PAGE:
Twitter Yields Clicks for Entertainment, Big Bucks for Music
Two recent reports illustrate the power of Twitter in two important metrics—driving visits and purchasing power. Hitwise analyzes overall downstream traffic for Twitter, while NPD Group takes a look at downstream purchases generated by Twitter.
Hitwise took a look at the most popular categories of downstream traffic for Twitter, comparing them with Facebook, Google UK and Hotmail. Nearly a quarter of Twitter’s downstream traffic goes to entertainment sites, and another ~15% went to social networks:
Interestingly, Twitter also leads in downstream traffic to news & media sites, lifestyle sites and music sites—and, taken with a new study from NPD Group, that’s good news for the music industry. As Reuters reports:
active Twitter users buy 77 percent more digital music downloads on average than non-users. Additionally, 12 percent of those who have bought music in the last three months also report having used Twitter, versus 8 percent of overall Web users.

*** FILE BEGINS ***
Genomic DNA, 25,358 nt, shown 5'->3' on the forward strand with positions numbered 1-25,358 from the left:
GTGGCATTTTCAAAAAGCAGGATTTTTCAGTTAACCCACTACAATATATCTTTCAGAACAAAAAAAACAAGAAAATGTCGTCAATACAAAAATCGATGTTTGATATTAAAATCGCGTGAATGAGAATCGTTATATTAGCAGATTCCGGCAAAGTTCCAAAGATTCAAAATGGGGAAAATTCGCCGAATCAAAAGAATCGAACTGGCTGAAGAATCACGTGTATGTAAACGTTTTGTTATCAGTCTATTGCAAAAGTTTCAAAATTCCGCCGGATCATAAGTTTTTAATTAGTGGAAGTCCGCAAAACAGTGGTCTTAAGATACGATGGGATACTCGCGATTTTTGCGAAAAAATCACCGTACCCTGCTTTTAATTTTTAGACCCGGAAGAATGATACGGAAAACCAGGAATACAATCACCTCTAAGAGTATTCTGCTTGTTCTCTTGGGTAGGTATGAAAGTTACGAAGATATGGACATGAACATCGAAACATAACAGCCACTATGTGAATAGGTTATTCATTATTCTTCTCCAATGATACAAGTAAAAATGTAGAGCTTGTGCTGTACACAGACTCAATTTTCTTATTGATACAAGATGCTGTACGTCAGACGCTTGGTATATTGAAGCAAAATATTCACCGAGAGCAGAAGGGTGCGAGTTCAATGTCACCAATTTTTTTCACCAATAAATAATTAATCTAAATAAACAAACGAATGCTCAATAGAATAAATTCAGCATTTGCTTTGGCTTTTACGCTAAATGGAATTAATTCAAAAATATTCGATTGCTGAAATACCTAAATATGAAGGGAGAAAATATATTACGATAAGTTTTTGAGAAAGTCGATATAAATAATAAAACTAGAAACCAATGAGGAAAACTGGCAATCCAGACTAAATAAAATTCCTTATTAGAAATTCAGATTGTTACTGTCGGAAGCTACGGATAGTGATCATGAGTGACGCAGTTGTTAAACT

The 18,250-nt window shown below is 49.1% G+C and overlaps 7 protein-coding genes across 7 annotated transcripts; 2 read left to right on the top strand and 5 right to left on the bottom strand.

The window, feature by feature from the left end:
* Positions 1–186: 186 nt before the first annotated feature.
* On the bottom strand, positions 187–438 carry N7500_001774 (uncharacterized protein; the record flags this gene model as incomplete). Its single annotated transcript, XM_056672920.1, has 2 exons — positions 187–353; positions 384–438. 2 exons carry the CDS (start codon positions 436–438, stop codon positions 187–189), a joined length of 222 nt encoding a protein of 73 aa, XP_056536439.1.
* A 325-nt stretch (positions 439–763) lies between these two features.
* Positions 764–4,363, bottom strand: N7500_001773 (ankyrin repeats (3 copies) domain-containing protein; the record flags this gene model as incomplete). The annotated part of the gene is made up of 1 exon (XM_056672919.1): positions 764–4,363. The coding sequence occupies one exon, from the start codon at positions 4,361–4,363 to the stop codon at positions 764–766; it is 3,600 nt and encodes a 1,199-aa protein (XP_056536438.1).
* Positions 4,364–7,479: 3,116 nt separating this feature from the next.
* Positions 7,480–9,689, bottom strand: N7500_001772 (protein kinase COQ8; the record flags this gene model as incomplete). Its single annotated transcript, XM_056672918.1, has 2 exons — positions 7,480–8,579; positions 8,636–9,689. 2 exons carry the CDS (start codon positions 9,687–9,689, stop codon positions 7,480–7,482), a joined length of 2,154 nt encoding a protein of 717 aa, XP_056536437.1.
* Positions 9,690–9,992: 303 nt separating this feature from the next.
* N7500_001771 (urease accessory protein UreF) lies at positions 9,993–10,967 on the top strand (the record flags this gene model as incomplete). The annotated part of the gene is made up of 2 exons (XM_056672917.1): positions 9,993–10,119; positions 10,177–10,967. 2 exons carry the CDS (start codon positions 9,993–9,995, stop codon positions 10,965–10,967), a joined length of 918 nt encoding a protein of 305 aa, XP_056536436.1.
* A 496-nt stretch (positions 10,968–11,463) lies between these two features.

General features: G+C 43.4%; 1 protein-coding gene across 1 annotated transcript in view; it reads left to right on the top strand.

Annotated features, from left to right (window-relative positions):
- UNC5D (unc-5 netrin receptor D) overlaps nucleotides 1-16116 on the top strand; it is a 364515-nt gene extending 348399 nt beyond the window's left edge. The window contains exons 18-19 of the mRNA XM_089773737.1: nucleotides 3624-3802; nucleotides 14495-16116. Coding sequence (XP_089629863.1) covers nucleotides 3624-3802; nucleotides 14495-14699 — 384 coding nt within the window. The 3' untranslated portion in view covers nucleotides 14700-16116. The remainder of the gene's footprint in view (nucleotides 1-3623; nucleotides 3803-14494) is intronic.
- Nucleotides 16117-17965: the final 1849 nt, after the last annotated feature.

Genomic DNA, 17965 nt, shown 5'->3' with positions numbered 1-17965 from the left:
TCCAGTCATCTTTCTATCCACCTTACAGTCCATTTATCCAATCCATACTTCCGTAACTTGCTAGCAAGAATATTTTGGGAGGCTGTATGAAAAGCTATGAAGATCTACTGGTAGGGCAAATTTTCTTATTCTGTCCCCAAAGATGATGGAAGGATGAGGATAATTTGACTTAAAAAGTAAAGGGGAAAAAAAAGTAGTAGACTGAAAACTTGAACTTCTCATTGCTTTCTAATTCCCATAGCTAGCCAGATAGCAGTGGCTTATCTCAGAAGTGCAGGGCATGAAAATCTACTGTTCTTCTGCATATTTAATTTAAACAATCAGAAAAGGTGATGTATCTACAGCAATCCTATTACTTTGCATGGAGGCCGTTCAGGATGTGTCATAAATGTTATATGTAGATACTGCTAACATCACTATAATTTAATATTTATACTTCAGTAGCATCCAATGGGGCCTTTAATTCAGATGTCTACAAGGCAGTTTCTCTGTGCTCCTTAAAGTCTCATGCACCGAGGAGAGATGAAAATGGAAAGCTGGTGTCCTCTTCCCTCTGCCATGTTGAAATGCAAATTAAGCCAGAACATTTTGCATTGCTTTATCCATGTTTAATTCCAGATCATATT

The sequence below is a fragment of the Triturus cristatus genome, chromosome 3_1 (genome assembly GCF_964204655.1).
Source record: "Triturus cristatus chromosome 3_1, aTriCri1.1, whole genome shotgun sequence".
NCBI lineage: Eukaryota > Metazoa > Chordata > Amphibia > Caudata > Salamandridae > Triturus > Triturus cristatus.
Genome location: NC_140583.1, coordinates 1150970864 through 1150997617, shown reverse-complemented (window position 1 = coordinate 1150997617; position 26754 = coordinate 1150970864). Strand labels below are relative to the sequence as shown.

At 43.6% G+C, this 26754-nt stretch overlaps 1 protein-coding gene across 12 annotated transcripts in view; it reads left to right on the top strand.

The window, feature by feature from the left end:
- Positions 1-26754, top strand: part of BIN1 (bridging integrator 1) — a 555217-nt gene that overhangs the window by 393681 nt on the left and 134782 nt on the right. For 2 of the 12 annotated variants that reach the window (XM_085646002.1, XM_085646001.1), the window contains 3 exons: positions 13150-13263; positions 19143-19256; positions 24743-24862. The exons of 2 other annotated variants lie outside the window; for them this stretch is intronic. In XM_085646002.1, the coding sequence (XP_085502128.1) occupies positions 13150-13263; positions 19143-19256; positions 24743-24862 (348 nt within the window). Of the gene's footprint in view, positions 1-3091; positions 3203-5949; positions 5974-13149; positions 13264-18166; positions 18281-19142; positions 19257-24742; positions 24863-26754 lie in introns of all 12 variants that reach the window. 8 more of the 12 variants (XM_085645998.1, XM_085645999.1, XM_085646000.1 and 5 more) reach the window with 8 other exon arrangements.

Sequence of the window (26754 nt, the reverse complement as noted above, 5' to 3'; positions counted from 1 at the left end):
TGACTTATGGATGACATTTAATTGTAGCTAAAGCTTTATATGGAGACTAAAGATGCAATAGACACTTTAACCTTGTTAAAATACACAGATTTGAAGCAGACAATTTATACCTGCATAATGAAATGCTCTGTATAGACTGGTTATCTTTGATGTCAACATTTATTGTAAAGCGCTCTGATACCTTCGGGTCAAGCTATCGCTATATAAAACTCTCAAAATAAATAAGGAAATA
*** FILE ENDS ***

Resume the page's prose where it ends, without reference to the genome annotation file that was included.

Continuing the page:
And that’s not all the good news for the music industry. NPD also found that:
- A third of Twitter users listened to music on a social network
- 41% of Twitter users listened to online radio—compared to 22% of all Internet users
- 39% of Tweeple watched a music video online—compared to 25% of all Internet users.
- Twitterers were more than twice as likely as average Internet users to visit MySpace Music or Pandora.
But is all that translating into revenue for record companies? Oh yeah:
- 33% of Twitter users bought a CD in the last three months—compared to 23% of all web users
- 34% purchased a digital download—compared to 16% of all Internet users
- On average, Tweeple purchased 77% more digital downloads—obviously, Twitterers spent more money when purchasing music.
Clearly, Twitter users are likely to click on music-related links and translate that action into purchases. What do you think—what should the music industry do to get more mentions on Twitter?
Image credit: Twitter bird